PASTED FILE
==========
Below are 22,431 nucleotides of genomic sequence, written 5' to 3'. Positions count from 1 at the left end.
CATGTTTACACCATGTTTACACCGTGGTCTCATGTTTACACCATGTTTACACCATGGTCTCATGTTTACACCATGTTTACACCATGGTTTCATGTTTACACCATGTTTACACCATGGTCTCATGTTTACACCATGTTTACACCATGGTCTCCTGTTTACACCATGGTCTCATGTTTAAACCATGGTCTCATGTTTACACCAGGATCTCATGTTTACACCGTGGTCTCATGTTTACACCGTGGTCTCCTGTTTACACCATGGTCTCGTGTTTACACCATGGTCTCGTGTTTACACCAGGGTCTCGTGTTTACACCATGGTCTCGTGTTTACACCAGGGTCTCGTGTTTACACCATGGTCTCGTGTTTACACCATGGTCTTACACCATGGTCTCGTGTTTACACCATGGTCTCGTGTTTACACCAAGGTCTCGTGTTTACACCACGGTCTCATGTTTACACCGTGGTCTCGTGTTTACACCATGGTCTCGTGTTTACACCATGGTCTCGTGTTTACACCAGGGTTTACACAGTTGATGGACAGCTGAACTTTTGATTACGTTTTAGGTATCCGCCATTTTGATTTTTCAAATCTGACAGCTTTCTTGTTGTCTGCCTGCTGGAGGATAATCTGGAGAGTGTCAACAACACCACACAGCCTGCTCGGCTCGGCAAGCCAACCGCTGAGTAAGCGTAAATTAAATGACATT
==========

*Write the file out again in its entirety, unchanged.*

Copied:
Below are 22,431 nucleotides of genomic sequence, written 5' to 3'. Positions count from 1 at the left end.
CATGTTTACACCATGTTTACACCGTGGTCTCATGTTTACACCATGTTTACACCATGGTCTCATGTTTACACCATGTTTACACCATGGTTTCATGTTTACACCATGTTTACACCATGGTCTCATGTTTACACCATGTTTACACCATGGTCTCCTGTTTACACCATGGTCTCATGTTTAAACCATGGTCTCATGTTTACACCAGGATCTCATGTTTACACCGTGGTCTCATGTTTACACCGTGGTCTCCTGTTTACACCATGGTCTCGTGTTTACACCATGGTCTCGTGTTTACACCAGGGTCTCGTGTTTACACCATGGTCTCGTGTTTACACCAGGGTCTCGTGTTTACACCATGGTCTCGTGTTTACACCATGGTCTTACACCATGGTCTCGTGTTTACACCATGGTCTCGTGTTTACACCAAGGTCTCGTGTTTACACCACGGTCTCATGTTTACACCGTGGTCTCGTGTTTACACCATGGTCTCGTGTTTACACCATGGTCTCGTGTTTACACCAGGGTTTACACAGTTGATGGACAGCTGAACTTTTGATTACGTTTTAGGTATCCGCCATTTTGATTTTTCAAATCTGACAGCTTTCTTGTTGTCTGCCTGCTGGAGGATAATCTGGAGAGTGTCAACAACACCACACAGCCTGCTCGGCTCGGCAAGCCAACCGCTGAGTAAGCGTAAATTAAATGACATT